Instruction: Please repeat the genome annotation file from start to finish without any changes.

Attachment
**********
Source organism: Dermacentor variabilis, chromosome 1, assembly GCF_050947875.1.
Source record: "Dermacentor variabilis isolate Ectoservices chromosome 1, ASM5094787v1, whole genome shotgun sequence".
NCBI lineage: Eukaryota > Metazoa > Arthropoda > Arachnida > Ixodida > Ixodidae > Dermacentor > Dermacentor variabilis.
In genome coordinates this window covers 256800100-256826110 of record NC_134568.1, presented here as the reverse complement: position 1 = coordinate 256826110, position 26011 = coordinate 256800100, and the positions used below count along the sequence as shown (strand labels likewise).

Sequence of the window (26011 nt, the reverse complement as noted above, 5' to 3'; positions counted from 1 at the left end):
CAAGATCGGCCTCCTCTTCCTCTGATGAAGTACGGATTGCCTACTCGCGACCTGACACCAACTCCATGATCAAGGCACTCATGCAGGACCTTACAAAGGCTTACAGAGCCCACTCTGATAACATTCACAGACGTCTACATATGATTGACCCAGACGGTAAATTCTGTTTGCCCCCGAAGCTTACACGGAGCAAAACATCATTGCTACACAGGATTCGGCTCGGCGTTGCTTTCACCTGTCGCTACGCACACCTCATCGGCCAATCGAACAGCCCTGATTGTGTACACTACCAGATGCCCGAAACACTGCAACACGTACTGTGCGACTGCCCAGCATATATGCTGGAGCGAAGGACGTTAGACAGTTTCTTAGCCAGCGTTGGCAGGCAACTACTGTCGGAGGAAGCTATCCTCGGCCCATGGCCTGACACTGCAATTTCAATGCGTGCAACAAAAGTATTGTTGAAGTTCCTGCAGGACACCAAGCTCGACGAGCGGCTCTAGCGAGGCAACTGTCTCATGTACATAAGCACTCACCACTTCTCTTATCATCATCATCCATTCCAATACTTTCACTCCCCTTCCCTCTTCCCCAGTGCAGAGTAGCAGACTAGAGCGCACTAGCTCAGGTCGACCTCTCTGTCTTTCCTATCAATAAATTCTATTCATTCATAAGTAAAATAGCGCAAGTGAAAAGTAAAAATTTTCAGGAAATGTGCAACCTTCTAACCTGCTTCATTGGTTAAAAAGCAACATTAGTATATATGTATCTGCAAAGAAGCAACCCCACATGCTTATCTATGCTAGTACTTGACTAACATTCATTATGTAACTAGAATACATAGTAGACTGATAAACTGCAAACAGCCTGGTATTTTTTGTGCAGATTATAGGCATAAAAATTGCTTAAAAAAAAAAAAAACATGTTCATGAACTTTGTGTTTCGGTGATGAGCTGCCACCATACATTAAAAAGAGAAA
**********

Source organism: Dermacentor variabilis, chromosome 1, assembly GCF_050947875.1.
Source record: "Dermacentor variabilis isolate Ectoservices chromosome 1, ASM5094787v1, whole genome shotgun sequence".
NCBI lineage: Eukaryota > Metazoa > Arthropoda > Arachnida > Ixodida > Ixodidae > Dermacentor > Dermacentor variabilis.
In genome coordinates this window covers 256800100-256826110 of record NC_134568.1, presented here as the reverse complement: position 1 = coordinate 256826110, position 26011 = coordinate 256800100, and the positions used below count along the sequence as shown (strand labels likewise).

Sequence of the window (26011 nt, the reverse complement as noted above, 5' to 3'; positions counted from 1 at the left end):
CAAGATCGGCCTCCTCTTCCTCTGATGAAGTACGGATTGCCTACTCGCGACCTGACACCAACTCCATGATCAAGGCACTCATGCAGGACCTTACAAAGGCTTACAGAGCCCACTCTGATAACATTCACAGACGTCTACATATGATTGACCCAGACGGTAAATTCTGTTTGCCCCCGAAGCTTACACGGAGCAAAACATCATTGCTACACAGGATTCGGCTCGGCGTTGCTTTCACCTGTCGCTACGCACACCTCATCGGCCAATCGAACAGCCCTGATTGTGTACACTACCAGATGCCCGAAACACTGCAACACGTACTGTGCGACTGCCCAGCATATATGCTGGAGCGAAGGACGTTAGACAGTTTCTTAGCCAGCGTTGGCAGGCAACTACTGTCGGAGGAAGCTATCCTCGGCCCATGGCCTGACACTGCAATTTCAATGCGTGCAACAAAAGTATTGTTGAAGTTCCTGCAGGACACCAAGCTCGACGAGCGGCTCTAGCGAGGCAACTGTCTCATGTACATAAGCACTCACCACTTCTCTTATCATCATCATCCATTCCAATACTTTCACTCCCCTTCCCTCTTCCCCAGTGCAGAGTAGCAGACTAGAGCGCACTAGCTCAGGTCGACCTCTCTGTCTTTCCTATCAATAAATTCTATTCATTCATAAGTAAAATAGCGCAAGTGAAAAGTAAAAATTTTCAGGAAATGTGCAACCTTCTAACCTGCTTCATTGGTTAAAAAGCAACATTAGTATATATGTATCTGCAAAGAAGCAACCCCACATGCTTATCTATGCTAGTACTTGACTAACATTCATTATGTAACTAGAATACATAGTAGACTGATAAACTGCAAACAGCCTGGTATTTTTTGTGCAGATTATAGGCATAAAAATTGCTTAAAAAAAAAAAAAACATGTTCATGAACTTTGTGTTTCGGTGATGAGCTGCCACCATACATTAAAAAGAGAAA